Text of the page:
Resurrected from June 2014 via the Internet Archive’s Wayback Machine:
The hands behind the Dire suffer multiple limitations. One limitation is a degree in philosophy. Another is general lack of intelligence. Behold the catastrophe that follows when you combine those two:
Socrates, a stunningly intelligent snub nosed Greek tells us “The unexamined life is not worth living.” As a recognized founder of Western Philosophy, who are we to argue? If you’re anything like me, you probably spend a notable amount of time engaged in Eve related activity. If we’re to follow Socrates’ dictum, we ought to percolate a bit on that fact by examining why.
First Bubble – A Clever Evasion
An explanation, in a simple sense, is a satisfactory answer to a “why” question. Ask a poor “why” question and you set yourself up for an ugly “no satisfactory answer is available” response. “Why play Eve” is simply too broad a question to yield a pleasing reply so let’s hone it down to a contrast question. “Why play Eve rather than some other MMO?”
Second Bubble – An Important Caveat
T’would be presumptuous of me to explain why you play Eve. Accordingly, I’ll play it safe and explain only why I play Eve. (It’s the CareBear in me. Don’t judge.) My real life career includes toting around an emergency pager 24/7/365. When the pager beeps I must immediately drop everything and attend to the emergency. Consequently, I can’t guarantee I’ll be available at some specified time for any particular duration. This limitation makes me an obsessively casual player. As MMO, Eve can excel at casual play. Combining that glorious skill queue with a little patience enables to me to rumble with the giants grind free. Updating market orders and production jobs over morning coffee keeps me in the ISK. When the occasional opportune moment appears I even get a little pew in. At a family gathering a few months back I paused to consider all that was happening in Eve while I gorged on a niece cooked dinner: Which toons were training? To what purpose? What production lines were cranking? What BPOs were being researched? What sell orders were up? What raw material buy orders were accumulating? While chatting with the family between bites of tasty pork roast, I was getting my game on.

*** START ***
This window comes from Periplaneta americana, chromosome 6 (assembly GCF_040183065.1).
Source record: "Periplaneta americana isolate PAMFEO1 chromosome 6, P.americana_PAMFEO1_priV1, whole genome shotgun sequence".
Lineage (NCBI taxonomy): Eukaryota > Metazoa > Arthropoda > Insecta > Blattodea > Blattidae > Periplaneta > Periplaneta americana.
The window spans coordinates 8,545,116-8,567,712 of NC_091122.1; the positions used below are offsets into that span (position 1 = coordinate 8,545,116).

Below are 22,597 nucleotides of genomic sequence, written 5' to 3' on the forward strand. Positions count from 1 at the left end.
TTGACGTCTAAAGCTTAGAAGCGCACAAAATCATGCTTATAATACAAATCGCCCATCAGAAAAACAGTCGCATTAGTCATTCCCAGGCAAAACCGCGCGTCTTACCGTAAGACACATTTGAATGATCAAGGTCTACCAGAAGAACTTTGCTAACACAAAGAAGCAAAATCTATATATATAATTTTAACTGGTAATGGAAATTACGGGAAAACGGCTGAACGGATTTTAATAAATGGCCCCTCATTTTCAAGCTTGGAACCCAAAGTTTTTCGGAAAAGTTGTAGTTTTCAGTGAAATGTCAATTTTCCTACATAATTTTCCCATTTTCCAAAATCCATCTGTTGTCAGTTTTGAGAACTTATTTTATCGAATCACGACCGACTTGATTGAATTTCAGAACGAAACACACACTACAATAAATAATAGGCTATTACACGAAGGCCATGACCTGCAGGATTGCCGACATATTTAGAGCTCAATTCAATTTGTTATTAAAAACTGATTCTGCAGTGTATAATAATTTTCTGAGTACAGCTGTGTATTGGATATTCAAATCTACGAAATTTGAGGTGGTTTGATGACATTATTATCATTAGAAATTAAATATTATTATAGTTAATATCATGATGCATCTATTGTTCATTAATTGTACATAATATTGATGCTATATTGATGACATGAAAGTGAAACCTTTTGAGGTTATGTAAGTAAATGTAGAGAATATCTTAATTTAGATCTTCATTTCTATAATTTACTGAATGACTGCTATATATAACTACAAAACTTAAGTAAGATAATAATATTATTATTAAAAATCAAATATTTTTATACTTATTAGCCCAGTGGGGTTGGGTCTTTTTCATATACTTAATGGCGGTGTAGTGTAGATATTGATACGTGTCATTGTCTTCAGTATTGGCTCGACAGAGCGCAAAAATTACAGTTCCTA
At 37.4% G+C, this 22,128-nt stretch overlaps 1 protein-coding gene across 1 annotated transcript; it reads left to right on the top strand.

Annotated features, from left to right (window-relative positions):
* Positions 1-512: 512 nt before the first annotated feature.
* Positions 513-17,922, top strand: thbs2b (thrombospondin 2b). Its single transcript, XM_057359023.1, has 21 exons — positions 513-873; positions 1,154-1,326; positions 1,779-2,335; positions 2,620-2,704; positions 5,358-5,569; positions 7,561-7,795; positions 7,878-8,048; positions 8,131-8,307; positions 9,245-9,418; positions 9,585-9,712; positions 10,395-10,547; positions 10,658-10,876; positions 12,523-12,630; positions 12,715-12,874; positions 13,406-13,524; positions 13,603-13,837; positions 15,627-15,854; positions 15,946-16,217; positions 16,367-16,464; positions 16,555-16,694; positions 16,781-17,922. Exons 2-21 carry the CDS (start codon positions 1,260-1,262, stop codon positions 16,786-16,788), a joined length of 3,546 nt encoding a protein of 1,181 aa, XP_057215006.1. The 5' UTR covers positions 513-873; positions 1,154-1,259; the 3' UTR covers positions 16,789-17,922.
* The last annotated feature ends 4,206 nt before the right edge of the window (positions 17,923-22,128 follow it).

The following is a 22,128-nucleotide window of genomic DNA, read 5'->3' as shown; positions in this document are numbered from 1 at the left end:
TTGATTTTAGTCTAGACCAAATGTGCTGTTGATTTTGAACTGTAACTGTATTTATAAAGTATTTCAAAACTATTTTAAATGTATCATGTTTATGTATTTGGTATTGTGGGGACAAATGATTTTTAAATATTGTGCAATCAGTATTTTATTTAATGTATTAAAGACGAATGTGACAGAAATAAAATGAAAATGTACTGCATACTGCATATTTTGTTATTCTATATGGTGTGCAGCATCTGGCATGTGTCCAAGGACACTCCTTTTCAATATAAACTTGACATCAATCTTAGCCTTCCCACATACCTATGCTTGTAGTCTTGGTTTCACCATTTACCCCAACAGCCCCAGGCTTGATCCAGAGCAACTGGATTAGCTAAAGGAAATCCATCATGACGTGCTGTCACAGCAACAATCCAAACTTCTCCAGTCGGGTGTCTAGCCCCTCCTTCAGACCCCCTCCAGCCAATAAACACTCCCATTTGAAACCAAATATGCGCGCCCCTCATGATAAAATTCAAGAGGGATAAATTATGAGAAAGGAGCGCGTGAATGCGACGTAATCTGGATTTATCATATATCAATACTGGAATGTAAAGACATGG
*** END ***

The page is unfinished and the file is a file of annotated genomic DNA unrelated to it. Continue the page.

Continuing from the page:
Simmer – The Gentle and the Brutal
One pleasure of real life self-employment is keeping an ongoing concern afloat. Are all the cogs meshing to deliver the sold service? Eve can be similar. The Market Maven works the trade hub. The Industrialist manages the factory and researches the BPOs. Transportation shuffles raw material and completed product. It’s a gentle game generating gentle pleasure. While puttering about their business the toons keep their eyes open for tasty targets because every Hi-Sec Criminal worth their salt has a suicide alt coiled to inflict brutal malevolence. When a target is observed, a call is made. The Industrialist broadcasts the murder live on the factory floor. Line workers cheer. Everybody has purpose.
Rolling Boil – An Epiphany
“You find the game mechanics convenient? You enjoy assembling cog puzzles? What shallow answers. Your evasion isn’t clever at all. It’s annoyingly simple minded.” Very well. When I was young, my Mom and I didn’t see eye to eye on much of anything. Mostly this was failure on my part to correctly interpret her baffling approach to communication. Fortunately, I was able to disentangle the differences before she passed away and we patched things up. Mom was an avid Bridge player. So avid she once popped in at a tournament on the trip home from surgery to wave and say hello only to end up politely excusing her alternate and playing her cards herself. Who convalesces when there’s Bridge to be played? Turns out I have a similar gaming bug. Though the young me wouldn’t hear of it, Mom and I have more in common than meets the eye. My Eve is her Bridge.
Boiling Over – Getting Irritated?
“What a load of crap! You start out quoting Socrates only to end on a sentimental ‘The hands behind the Dire love their mom’. Crap, crap, crap!” But that’s the beauty of Socrates’ dictum. Explanation never ends. There are always more questions and you never really know where the examination will take you. Even more important, the opportunity to declare, “I love Mom” before a crowd of psychopathic Eve players was far too tempting to resist.